However, like ascorbate, uric acid can also mediate the production of active oxygen species and thus act as a prooxidant. This was first proposed to play a role in the etiology of the Lesch-Nyhan Syndrome (associated with choreoathetoid dyskinesia) and in hyperuricemic syndrome in dalmatian dogs. The latter responds to treatment with the antioxidant drug orgotein, a pharmaceutical form of superoxide dismutase. Such animals are also typically "bronzed".

High uric acid levels are also encountered in atherosclerosis, metabolic syndrome, and in stroke. The issue is whether hyperuricemia is a protective response to oxidative stress in such diseases or whether it is a primary cause [4]. Thus, some researchers think urate-induced oxidative stress is causative in stroke [5], while others suggest the exact opposite, that urate is neuroprotective by means of its antioxidant properties [6]. Similarly, evidence relates metabolic syndrome to the pro-oxidant properties of urate secondary to fructose-induced hyperuricemia [7].

Homocystinuria

In humans, elevated homocysteine levels are associated with an increased incidence of atherosclerosis and may play a role in Alzheimers. Homocysteine is a powerful reducing agent and like most such agents can induce oxidative stress. This has been proposed to play a role in the etiology of such diseases. [8] [9][10][11]

Anticancer Drugs

Several important anticancer agents both bind to DNA and generate reactive oxygen species. These include adriamycin and other anthracyclines, bleomycin, and cisplatin. These agents may show specific toxicity towards cancer cells because of the low level of antioxidant defenses found in tumors.

See also

References

  1. ^ Puglia CD, Powell SR (1984). "Inhibition of cellular antioxidants: a possible mechanism of toxic cell injury". Environ. Health Perspect. 57: 307-11. PMID 6094175.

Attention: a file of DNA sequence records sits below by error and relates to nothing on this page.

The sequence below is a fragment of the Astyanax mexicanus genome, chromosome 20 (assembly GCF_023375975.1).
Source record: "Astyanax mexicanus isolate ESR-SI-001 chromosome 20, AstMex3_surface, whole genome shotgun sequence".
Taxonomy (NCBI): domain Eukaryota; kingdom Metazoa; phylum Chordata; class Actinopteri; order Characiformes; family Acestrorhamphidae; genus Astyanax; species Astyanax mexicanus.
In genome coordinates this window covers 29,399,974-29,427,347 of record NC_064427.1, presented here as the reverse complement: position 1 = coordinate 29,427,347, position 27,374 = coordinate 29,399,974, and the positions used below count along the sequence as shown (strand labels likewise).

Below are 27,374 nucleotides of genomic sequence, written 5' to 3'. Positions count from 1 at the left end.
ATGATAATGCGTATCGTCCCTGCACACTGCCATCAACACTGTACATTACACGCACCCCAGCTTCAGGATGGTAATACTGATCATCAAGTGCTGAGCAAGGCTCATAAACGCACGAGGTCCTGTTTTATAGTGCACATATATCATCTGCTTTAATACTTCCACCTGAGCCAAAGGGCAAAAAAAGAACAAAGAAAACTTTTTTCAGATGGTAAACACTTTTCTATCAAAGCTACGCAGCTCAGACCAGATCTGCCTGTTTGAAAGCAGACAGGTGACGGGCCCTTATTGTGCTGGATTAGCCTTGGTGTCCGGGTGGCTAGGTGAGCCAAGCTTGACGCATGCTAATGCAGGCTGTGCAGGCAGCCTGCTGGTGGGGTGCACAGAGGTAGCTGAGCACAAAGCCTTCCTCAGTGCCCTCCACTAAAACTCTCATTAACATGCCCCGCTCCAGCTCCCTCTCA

2. ^ James LP, Mayeux PR, Hinson JA (2003). "Acetaminophen-induced hepatotoxicity". Drug Metab. Dispos. 31 (12): 1499-506. PMID 14625346.
  3. ^ Jaeschke H, Gores GJ, Cederbaum AI, Hinson JA, Pessayre D, Lemasters JJ (2002). "Mechanisms of hepatotoxicity". Toxicol. Sci. 65 (2): 166-76. PMID 11812920.
  4. ^ Herbert V (1996). "Prooxidant effects of antioxidant vitamins. Introduction". J. Nutr. 126 (4 Suppl): 1197S-200S. PMID 8642456.
  5. ^ Duarte TL, Lunec J (2005). "Review: When is an antioxidant not an antioxidant? A review of novel actions and reactions of vitamin C". Free Radic. Res. 39 (7): 671-86. PMID 16036346.
  6. ^ a b Carr A, Frei B (1999). "Does vitamin C act as a pro-oxidant under physiological conditions?". FASEB J. 13 (9): 1007-24. PMID 10336883.
  7. ^ Stohs SJ, Bagchi D (1995). "Oxidative mechanisms in the toxicity of metal ions". Free Radic. Biol. Med. 18 (2): 321-36. PMID 7744317.
  8. ^ Valko M, Morris H, Cronin MT (2005). "Metals, toxicity and oxidative stress". Curr. Med. Chem. 12 (10): 1161-208. PMID 15892631.
  9. ^ Halliwell B (2007). "Dietary polyphenols: good, bad, or indifferent for your health?". Cardiovasc. Res. 73 (2): 341-7. PMID 17141749.
  10. ^ Hao Q, Maret W (2005). "Imbalance between pro-oxidant and pro-antioxidant functions of zinc in disease". J. Alzheimers Dis. 8 (2): 161-70; discussion 209-15. PMID 16308485.
  11. ^ Schneider C (2005). "Chemistry and biology of vitamin E". Mol Nutr Food Res 49 (1): 7-30. PMID 15580660.
 
This article is licensed under the GNU Free Documentation License. It uses material from the Wikipedia article "Pro-oxidant". A list of authors is available in Wikipedia.